A Short Tribute to George Gombas

George Gombas passed away yesterday.  While you probably don’t know George, he was an entrepreneur with a big mind and an incredibly big heart.

I first met George when he and his co-founder Steve Buck were pitching me – in 2001 – on the idea of a company they had created called Npulse.  George, Steve, and a band of a few others had some really big ideas around monitoring, measuring, and managing application activity on the web.  I was interested and immediately liked George and Steve, but suggested they spend some time refining the idea with Ben Wen who was working for me at the time.

A few months later – in January of 2002 – I decided to invest in Npulse.  The first year was an exciting one, as the company grew from a few people to 20 and George, Steve, and the gang worked hard on getting a product out.  2002 was a particularly bleak year for me as I was mired in the midst of the dotcom meltdown (or rather, buried under the rubble).  Npulse and my interactions with George and Steve were a bright spot during this time.

George – who had been battling cancer for a number of years before I met him – was always fully present, no matter what he did.  He was always a pleasure to be around and brought infectious energy to every project.  As Npulse grew, we added a new CEO, continued to try to evolve Npulse from an early stage pre-product company to a real business.  George eventually left the company and took some time off to travel and get married. 

Npulse – which turned into Alignment – then did a financing / merger and became Xaffire, after which point it struggled to find relevance in the market.  The technology that George and Steve originally envisioned came to life, but as with many software product companies in very competitive markets, Npulse’s products were more “features” than products.  At the end of last year, Quest Software acquired Xaffire, providing a nice long term home for the technology that Npulse / Alignment / Xaffire had created.

I haven’t been in touch with George much over the past two years.  We’d email occasionally – he was always happy and upbeat.  A few weeks ago, we had a Xaffire party to celebrate their acquisition by Quest.  At dinner, Steve told me that George wasn’t doing very well.  I thought about calling him, but then got caught up in the normal flow of life and didn’t.

Steve sent a note out that George passed away yesterday.  I had a few sad moments and then though kind and happy thoughts about George and the vigor with which he lived his life.  George – you were a great person – I will miss you.

  • Jerry Colonna

    My heart goes out to you and George

  • Karyn German

    I had the pleasure of getting to know George when we both worked at the Mobius incubator several years ago…he was a dear, dear man who always bruoght a smile to the faces of those around him. I am happy to know that I played a very small part in the legacy of his work during my stint at Xaffire.


  • David Sieh

    George and I crossed paths many times over the past 20+ years be it in class at CU in the early 80’s, running on the trails at Chautauqua, shopping at the Farmer’s Market, or over the past few years at events sponsored by our respective churches.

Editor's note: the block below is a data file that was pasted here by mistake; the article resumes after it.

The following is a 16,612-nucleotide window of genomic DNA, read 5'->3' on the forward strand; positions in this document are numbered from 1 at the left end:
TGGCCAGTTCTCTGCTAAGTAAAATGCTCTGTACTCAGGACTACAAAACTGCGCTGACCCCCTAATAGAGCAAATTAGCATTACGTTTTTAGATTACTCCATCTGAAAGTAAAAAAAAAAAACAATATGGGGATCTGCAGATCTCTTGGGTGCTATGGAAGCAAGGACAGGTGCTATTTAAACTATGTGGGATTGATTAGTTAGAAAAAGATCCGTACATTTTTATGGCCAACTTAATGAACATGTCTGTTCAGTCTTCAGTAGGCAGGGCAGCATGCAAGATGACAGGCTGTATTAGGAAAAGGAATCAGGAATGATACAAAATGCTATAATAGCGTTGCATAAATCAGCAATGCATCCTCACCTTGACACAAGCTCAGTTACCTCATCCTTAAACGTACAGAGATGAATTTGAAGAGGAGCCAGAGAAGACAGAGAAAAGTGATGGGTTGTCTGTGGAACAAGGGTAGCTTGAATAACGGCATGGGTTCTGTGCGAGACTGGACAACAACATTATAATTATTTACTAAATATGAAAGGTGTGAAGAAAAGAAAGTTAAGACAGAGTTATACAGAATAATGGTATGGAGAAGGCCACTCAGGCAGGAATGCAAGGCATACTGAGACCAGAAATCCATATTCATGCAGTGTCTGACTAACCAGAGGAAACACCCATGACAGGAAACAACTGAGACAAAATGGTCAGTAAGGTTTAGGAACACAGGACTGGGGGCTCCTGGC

It was always a pleasure to run in to him because he was always optimistic and joyful.

    Whenever we crossed paths, George would recall a somewhat serendipitous encounter we had in the early 80’s.

    My wife and I were traveling the Yucatan peninsula. Occasionally we would spend a day or two in Cozumel. On one of these excursions, we were hanging out on the plaza, and we saw a young man looking somewhat concerned. I thought he looked familiar from a class I had taken at CU a few years before.

    We struck up a conversation with him and discovered that he did live in Boulder, and he had been traveling and climbing throughout parts of Mexico and Central America. He had just recently had a string of unfortunate incidents and had lost his wallet (i.e. identification and money) in the process. Hearing his dilemma, we put him up in our room (which we also shared with a family of cockroaches), bought some food for him, and gave him some cash to help him get back to the States.

    Since that time, whenever George and I crossed paths, he would start our conversations by recalling that encounter and graciously thank my wife and I for the help we gave him.

    He always asked how he could pay us back. And, I let him know that his optimism and joy, that he shared with us and others, were more than enough.

    Thanks for sharing that great attitude with so many people George!

  • When I first read the beginning of your post I thought yes, you’re right I don’t know this guy George, but then you mentioned Steve Buck and suddenly the long-idle synapses fired. Of course I remember George and Steve. That was way back in the early 1990’s, the “dark” ages before the Web was more than just a goofy research project.

    I can’t recall how I originally met Steve, but he referred a client to me (Infonow), which payed my bills for a while. And then somehow I met George through Steve or through a mutual acquaintance, I can’t remember which, although I do recall that the two of them were somehow connected.

    I had a project I wanted to do and was talking to George about it, but I think he got some other work, and that was the end of that. This was around 1992 or so.

    All of this shows how Boulder can be both a small world and a too-big world all at the same time.

    — Jack Krupansky

  • George’s obituary has been published.

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